But reading The Marijuana Conviction now, nearly four decades after the fact, leaves one feeling appalled and frustrated, too. Because not only do Bonnie and Whitebread describe the prohibitionist marijuana consensus -- that pot is addictive, criminogenic, and psychosis-inducing -- of the 1920s and 1930s, they also describe its disintegration in the 1960s. Of course, that consensus only crumbled when marijuana use spread to middle- and upper-class white youth, provoking not only the concern of well-placed parents, but also the interest of scientists and researchers who were just unable to find all of those pot-addled, blood-stained psychos.

But crumble it did. Almost a half century ago, the supposed scientific and medical basis for marijuana prohibition was exposed for the sham it was. At the time, Bonnie and Whitebread were too cautious, too professorial, to call for immediate "regulation" instead of prohibition. But as a first step, they demanded, at an absolute minimum, decriminalization.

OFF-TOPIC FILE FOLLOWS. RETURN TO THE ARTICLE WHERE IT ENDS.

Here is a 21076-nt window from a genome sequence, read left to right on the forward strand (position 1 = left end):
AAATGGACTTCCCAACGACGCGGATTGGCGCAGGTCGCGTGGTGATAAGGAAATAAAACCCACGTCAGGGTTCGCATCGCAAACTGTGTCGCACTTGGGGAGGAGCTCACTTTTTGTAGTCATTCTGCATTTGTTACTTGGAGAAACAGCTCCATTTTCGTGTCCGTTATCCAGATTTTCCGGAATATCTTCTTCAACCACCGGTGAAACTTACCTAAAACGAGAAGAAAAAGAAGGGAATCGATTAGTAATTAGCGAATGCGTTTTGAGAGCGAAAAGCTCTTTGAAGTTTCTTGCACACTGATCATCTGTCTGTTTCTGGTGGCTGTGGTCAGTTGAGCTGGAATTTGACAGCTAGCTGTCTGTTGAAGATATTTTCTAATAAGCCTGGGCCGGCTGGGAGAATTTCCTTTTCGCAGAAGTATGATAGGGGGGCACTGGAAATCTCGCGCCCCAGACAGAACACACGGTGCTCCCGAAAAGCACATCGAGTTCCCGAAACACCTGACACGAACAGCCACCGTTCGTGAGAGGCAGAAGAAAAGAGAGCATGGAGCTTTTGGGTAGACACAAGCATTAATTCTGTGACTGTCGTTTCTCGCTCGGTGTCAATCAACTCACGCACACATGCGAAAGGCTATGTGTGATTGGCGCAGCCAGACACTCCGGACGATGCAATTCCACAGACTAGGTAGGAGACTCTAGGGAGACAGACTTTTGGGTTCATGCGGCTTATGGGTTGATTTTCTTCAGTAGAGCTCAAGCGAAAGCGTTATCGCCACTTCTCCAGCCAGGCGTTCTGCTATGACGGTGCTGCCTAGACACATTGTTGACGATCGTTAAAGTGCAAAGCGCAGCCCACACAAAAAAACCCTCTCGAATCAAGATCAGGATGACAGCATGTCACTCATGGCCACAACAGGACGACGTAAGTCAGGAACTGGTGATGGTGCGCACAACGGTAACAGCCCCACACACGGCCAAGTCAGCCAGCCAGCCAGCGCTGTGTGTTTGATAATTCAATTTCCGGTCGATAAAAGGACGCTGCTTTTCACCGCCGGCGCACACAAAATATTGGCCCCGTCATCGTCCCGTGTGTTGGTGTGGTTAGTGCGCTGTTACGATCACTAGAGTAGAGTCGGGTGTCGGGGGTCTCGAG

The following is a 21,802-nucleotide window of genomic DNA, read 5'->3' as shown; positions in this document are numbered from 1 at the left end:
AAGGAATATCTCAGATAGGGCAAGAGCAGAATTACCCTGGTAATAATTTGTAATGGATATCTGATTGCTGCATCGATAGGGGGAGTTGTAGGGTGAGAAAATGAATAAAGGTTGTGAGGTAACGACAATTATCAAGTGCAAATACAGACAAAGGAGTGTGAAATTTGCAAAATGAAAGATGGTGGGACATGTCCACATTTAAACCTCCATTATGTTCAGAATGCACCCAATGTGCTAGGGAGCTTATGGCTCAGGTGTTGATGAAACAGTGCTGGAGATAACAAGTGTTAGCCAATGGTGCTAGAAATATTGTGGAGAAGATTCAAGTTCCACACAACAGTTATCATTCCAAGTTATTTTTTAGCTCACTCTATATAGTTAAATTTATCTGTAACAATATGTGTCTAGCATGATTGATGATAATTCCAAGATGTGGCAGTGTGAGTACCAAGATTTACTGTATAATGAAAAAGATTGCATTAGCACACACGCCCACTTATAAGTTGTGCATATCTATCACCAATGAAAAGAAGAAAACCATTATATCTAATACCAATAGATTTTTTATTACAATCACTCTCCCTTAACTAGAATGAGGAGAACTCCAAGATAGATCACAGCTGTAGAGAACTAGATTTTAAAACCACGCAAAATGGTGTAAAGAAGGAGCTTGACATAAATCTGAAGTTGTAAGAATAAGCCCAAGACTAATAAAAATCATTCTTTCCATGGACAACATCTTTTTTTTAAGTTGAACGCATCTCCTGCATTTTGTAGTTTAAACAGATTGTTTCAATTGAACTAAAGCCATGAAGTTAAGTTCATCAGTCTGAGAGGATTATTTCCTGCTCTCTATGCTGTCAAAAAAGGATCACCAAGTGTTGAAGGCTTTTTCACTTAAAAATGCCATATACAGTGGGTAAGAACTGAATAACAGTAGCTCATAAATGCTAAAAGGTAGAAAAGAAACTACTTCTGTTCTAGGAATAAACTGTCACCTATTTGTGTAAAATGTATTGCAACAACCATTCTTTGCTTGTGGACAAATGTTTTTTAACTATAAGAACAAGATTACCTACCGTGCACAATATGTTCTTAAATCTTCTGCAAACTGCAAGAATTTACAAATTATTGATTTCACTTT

In the decade in which they wrote, the reform impetus flourished, and 11 states actually did decriminalize. But since then, progress stalled, then came to a screeching halt during the Reaganoid dark ages of "Just Say No" and "This is your brain on drugs." It is only in about the last 15 years that the marijuana reform movement has begun moving forward again, now with ever increasing momentum.

But even with all that's gone on since the groundbreaking passage of Proposition 215 in California in 1996, marijuana is still illegal. The number of states that have even decriminalized is still in the teens, and while Bonnie and Whitebread waxed indignant about 250,000 people being arrested for pot each year, that number is now north of 800,000.